“Mixed emotions”: Why David Prior says his $80 million sale of five:am is bittersweet

“Mixed emotions”: Why David Prior says his $80 million sale of five:am is bittersweet

Off the back of the $80 million sale of the yogurt business he began just five years ago, David Prior says he definitely has “mixed emotions” about the sale of five:am.

“I’m happy with the outcome and happy with PZ Cussons as the acquirer,” Prior told SmartCompany.

“But myself and my family are definitely sad because it’s a brand that has come out of me.”

“The whole thing about five:am – the early mornings and the surfing – is a big part of me. But that’s business and I think sometimes you have to roll with the punches.”

The punches shouldn’t hurt too much though – on top of the $80 million cash deal, five:am is up for another $14 million if it performs well over the next financial year.

Founded in 2009, five:am had its big break when it was picked up for distribution by supermarket giant Woolworths in 2011. Since then, Prior had focused on expanding the brand nationally before he began to look at overseas potential last year.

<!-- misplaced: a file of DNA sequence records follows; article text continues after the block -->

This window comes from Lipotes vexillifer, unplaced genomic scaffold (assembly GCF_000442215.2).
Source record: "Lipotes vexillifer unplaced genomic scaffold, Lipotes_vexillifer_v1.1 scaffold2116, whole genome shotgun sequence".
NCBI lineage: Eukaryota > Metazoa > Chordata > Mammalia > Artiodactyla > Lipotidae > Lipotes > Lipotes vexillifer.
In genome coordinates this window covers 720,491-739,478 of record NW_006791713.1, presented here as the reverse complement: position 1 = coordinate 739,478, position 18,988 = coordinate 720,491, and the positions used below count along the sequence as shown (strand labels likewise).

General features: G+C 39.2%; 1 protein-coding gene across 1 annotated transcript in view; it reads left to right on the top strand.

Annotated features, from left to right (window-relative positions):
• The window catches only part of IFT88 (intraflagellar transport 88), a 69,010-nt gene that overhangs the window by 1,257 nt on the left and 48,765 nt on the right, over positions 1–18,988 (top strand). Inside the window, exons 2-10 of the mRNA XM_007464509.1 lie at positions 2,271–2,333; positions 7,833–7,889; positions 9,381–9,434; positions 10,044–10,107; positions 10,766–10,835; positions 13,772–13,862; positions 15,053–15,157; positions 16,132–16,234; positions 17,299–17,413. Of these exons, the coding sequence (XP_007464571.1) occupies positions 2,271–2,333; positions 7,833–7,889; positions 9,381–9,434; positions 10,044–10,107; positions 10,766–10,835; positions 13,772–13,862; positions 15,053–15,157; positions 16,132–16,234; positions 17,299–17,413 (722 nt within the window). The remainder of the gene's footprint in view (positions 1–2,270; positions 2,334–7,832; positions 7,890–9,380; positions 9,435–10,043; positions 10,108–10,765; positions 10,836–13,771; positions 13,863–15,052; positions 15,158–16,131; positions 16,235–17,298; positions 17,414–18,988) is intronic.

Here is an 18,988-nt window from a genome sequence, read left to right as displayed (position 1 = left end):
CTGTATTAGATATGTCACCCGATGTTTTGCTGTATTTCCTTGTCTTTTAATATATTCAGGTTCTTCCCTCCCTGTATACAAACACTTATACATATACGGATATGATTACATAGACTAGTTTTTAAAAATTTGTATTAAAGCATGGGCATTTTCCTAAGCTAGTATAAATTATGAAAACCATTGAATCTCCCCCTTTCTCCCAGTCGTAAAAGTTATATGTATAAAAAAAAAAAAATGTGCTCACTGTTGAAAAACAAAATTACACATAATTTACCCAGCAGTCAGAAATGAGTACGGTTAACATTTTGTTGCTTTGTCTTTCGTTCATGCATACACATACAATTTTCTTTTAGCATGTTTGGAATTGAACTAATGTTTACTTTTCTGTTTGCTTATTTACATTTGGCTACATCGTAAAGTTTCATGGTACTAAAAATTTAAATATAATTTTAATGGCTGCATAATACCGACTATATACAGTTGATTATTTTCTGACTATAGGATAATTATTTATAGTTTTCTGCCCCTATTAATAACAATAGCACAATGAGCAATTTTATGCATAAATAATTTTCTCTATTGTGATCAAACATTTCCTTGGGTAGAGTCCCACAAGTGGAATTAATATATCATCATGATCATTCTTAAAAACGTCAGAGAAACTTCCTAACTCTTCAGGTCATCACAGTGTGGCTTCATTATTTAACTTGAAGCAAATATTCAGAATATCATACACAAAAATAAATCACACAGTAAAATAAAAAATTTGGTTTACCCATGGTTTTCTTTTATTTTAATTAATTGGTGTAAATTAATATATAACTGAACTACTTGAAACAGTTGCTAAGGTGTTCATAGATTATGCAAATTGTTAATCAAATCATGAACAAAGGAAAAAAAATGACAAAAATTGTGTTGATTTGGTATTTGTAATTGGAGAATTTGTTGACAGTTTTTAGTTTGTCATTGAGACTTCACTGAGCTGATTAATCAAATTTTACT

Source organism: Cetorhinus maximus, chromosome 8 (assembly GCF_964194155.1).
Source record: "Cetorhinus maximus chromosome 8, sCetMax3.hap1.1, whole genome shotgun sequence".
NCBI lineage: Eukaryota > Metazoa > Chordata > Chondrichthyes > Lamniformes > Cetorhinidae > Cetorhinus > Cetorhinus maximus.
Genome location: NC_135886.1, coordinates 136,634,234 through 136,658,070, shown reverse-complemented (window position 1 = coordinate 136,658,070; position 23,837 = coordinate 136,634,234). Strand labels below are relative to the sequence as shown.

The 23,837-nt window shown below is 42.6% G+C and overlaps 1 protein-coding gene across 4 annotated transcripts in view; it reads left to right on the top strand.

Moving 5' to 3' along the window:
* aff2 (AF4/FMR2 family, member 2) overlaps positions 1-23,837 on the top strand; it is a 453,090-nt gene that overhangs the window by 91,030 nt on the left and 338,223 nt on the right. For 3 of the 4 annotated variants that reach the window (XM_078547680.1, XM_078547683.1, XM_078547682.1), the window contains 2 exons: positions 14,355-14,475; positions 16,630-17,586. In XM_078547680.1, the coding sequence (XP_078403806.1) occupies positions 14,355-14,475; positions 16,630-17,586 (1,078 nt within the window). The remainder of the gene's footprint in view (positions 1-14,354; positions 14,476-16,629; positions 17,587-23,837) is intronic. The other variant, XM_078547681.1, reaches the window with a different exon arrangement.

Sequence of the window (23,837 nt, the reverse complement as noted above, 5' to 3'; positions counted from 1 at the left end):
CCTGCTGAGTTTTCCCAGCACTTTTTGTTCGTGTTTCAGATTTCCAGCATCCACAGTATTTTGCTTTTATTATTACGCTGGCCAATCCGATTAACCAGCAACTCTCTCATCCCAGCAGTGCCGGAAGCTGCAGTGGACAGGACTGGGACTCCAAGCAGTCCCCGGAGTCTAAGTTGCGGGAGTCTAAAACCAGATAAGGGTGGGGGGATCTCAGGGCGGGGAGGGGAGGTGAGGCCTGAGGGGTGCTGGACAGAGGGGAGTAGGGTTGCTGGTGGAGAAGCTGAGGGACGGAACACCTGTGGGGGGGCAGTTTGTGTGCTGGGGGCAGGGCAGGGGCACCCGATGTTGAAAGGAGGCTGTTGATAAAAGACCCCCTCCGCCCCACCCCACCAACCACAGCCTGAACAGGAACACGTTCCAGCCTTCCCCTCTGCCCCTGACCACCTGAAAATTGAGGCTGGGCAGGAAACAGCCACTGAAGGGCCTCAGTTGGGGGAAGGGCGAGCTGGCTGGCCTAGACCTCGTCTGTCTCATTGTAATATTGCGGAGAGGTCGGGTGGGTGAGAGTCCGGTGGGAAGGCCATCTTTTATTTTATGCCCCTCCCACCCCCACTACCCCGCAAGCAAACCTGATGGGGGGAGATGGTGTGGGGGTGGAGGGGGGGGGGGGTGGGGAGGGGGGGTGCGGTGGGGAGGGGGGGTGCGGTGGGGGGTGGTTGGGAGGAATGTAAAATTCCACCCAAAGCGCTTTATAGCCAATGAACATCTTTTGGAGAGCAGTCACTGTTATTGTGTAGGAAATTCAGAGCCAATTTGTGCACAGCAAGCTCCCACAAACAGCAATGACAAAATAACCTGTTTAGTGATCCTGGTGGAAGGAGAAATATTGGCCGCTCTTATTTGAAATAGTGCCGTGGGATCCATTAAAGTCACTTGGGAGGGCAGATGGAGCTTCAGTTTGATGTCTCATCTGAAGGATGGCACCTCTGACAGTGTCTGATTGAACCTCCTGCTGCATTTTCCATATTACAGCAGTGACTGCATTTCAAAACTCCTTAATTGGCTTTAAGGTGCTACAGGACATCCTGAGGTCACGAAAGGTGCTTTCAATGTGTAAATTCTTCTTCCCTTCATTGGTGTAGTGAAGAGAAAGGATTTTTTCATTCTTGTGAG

Prior had originally considered an initial public offering for the company after it launched into the Asian market earlier in the year, but says it didn’t feel like the right direction for his business.

“I didn’t feel the public space was for me,” he says.

“While we run a business that is very high on financial diligence and transparency, I’m an entrepreneur so a lot of things are gut-feel decisions.”

Gut feelings are an important part of Prior’s business acumen, as he says there were more factors than price at play when he made his decision to sell to Cussons.

“Cussons actual cash offer wasn’t the highest offer on the table but we had such a strong reliance on them in terms of vision and values from the start,” he says.

Prior says he wanted to know five:am was going to the best possible place, and thinks Cussons showed a respect for the brand and an all-important vision to further expand its Asian presence.

“The big thing for five:am is that push into Asia,” says Prior.

“Obviously as more and more Asian consumers demand the best quality products for themselves and their family, Australian food has a big role to play in that.”

“China’s now the next big thing and we’ve been involved in multiple discussions with large retailers.”

Prior will remain chief executive of five:am until the end of October and says he will sit on the five:am board as a non-executive director for at least another year.

But he does imagine his work load will get a little lighter as he looks for new endeavours.

“After October I’ll probably go surfing for a while and think about what’s next.”


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